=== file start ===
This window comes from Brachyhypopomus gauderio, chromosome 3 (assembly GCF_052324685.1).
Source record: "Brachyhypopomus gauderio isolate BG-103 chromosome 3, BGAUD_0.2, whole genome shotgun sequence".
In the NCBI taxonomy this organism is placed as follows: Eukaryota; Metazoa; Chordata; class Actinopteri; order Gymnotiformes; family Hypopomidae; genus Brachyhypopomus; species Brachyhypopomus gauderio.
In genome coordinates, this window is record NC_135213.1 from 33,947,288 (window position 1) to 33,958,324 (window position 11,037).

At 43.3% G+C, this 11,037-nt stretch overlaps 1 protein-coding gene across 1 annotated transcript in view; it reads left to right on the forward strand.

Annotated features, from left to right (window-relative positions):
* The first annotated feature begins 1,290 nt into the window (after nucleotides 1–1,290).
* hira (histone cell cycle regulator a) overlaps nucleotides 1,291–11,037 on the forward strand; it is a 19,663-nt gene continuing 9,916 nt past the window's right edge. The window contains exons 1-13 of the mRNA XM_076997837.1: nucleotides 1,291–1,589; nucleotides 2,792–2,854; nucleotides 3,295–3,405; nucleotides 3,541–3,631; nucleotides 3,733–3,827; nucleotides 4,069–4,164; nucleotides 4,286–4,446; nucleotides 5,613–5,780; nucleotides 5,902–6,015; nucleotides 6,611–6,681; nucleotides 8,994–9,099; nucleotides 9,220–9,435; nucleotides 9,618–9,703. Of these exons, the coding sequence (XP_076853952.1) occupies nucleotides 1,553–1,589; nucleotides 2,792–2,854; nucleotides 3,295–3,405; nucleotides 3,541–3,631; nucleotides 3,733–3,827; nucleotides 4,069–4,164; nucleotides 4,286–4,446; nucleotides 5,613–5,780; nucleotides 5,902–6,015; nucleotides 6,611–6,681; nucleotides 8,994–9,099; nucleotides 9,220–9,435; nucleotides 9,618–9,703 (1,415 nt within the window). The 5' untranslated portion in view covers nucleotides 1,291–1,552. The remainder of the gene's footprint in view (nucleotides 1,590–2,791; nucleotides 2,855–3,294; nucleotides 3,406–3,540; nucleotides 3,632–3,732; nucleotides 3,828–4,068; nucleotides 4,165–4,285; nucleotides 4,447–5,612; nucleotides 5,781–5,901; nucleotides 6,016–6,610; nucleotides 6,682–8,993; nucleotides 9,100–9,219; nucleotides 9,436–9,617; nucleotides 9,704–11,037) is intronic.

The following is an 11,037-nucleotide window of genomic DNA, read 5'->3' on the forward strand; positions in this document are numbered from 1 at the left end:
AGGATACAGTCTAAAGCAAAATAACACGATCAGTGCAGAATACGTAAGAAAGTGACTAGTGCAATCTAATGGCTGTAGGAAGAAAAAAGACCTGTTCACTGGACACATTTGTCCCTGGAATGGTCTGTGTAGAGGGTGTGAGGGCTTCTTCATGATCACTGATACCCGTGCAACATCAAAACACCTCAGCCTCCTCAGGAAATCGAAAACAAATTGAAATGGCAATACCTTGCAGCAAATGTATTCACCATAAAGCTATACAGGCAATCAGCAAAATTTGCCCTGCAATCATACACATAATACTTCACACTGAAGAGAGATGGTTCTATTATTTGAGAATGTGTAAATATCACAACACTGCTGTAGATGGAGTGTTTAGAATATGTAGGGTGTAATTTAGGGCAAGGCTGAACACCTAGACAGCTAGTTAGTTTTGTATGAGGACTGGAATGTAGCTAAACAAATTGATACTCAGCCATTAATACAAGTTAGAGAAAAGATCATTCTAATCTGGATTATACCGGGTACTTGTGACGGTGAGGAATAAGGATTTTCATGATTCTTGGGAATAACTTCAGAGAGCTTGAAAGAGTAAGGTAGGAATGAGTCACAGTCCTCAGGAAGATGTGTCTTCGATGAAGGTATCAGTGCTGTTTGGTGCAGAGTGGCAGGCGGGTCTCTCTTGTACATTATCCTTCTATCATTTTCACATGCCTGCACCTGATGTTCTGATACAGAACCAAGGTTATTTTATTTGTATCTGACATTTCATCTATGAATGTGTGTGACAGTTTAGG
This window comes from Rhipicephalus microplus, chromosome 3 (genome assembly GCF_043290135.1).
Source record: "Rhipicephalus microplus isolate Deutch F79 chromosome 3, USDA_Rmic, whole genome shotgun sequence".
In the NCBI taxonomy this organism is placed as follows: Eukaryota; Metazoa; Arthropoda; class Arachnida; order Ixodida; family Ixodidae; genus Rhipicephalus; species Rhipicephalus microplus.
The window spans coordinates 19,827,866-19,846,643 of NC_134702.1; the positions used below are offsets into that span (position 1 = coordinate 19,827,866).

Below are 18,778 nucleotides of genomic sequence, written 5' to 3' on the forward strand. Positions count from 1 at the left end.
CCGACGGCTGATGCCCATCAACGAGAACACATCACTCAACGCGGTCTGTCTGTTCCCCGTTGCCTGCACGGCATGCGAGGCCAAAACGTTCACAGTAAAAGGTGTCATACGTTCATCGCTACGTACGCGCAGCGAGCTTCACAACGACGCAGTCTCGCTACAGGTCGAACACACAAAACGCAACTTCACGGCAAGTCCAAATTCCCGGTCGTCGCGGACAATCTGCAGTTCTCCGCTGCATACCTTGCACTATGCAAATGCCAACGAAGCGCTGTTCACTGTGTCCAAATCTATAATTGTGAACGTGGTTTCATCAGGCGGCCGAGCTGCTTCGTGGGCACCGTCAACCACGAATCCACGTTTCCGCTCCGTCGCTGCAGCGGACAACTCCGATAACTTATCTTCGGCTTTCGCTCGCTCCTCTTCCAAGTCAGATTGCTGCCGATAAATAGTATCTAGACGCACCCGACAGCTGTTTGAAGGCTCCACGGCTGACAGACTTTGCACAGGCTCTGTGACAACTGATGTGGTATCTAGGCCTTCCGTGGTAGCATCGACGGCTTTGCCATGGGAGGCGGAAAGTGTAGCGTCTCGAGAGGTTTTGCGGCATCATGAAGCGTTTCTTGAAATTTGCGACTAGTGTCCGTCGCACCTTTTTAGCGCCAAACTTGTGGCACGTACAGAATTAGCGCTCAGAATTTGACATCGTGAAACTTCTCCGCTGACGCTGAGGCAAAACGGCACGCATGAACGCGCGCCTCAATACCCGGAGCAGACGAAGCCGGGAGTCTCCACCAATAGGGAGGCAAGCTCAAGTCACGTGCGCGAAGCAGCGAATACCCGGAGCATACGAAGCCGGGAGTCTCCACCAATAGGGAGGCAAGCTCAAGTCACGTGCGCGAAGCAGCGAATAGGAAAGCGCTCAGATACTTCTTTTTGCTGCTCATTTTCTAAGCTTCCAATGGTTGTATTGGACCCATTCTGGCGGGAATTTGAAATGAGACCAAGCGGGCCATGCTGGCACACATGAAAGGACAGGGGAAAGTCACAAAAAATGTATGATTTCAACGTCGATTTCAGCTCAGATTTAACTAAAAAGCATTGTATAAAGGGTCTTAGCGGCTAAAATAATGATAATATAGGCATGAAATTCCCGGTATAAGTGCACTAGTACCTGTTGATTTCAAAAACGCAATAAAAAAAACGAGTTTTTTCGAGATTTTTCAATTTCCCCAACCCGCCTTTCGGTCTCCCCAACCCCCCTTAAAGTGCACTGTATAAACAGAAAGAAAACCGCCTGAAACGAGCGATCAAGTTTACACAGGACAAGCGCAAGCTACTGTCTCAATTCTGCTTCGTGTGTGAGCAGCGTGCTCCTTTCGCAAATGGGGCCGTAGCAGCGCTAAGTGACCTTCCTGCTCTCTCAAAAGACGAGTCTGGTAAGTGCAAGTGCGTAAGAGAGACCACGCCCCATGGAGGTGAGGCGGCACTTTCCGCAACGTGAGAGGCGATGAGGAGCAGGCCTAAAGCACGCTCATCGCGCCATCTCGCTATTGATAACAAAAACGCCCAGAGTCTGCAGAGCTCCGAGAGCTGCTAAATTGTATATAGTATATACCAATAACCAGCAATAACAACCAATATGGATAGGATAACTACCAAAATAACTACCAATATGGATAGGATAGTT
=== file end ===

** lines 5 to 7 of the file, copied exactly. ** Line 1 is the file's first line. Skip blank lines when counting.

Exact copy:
At 43.3% G+C, this 11,037-nt stretch overlaps 1 protein-coding gene across 1 annotated transcript in view; it reads left to right on the forward strand.

Annotated features, from left to right (window-relative positions):
* The first annotated feature begins 1,290 nt into the window (after nucleotides 1–1,290).